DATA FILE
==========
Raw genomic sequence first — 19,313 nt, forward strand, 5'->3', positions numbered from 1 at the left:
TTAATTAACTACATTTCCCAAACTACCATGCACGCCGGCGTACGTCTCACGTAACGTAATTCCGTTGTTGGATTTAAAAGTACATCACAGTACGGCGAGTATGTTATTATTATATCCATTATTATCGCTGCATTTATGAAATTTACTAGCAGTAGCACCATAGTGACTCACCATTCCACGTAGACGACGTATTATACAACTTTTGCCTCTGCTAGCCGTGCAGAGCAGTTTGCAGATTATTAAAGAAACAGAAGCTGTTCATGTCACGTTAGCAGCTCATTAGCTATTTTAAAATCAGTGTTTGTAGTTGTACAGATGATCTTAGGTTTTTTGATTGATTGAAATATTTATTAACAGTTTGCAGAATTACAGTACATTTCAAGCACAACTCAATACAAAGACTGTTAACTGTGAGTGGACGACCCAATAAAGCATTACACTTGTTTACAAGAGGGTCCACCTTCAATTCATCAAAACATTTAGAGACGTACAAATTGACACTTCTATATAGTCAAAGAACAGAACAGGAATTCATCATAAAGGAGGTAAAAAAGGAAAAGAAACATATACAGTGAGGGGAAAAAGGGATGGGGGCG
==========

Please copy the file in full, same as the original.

Raw genomic sequence first — 19,313 nt, forward strand, 5'->3', positions numbered from 1 at the left:
TTAATTAACTACATTTCCCAAACTACCATGCACGCCGGCGTACGTCTCACGTAACGTAATTCCGTTGTTGGATTTAAAAGTACATCACAGTACGGCGAGTATGTTATTATTATATCCATTATTATCGCTGCATTTATGAAATTTACTAGCAGTAGCACCATAGTGACTCACCATTCCACGTAGACGACGTATTATACAACTTTTGCCTCTGCTAGCCGTGCAGAGCAGTTTGCAGATTATTAAAGAAACAGAAGCTGTTCATGTCACGTTAGCAGCTCATTAGCTATTTTAAAATCAGTGTTTGTAGTTGTACAGATGATCTTAGGTTTTTTGATTGATTGAAATATTTATTAACAGTTTGCAGAATTACAGTACATTTCAAGCACAACTCAATACAAAGACTGTTAACTGTGAGTGGACGACCCAATAAAGCATTACACTTGTTTACAAGAGGGTCCACCTTCAATTCATCAAAACATTTAGAGACGTACAAATTGACACTTCTATATAGTCAAAGAACAGAACAGGAATTCATCATAAAGGAGGTAAAAAAGGAAAAGAAACATATACAGTGAGGGGAAAAAGGGATGGGGGCG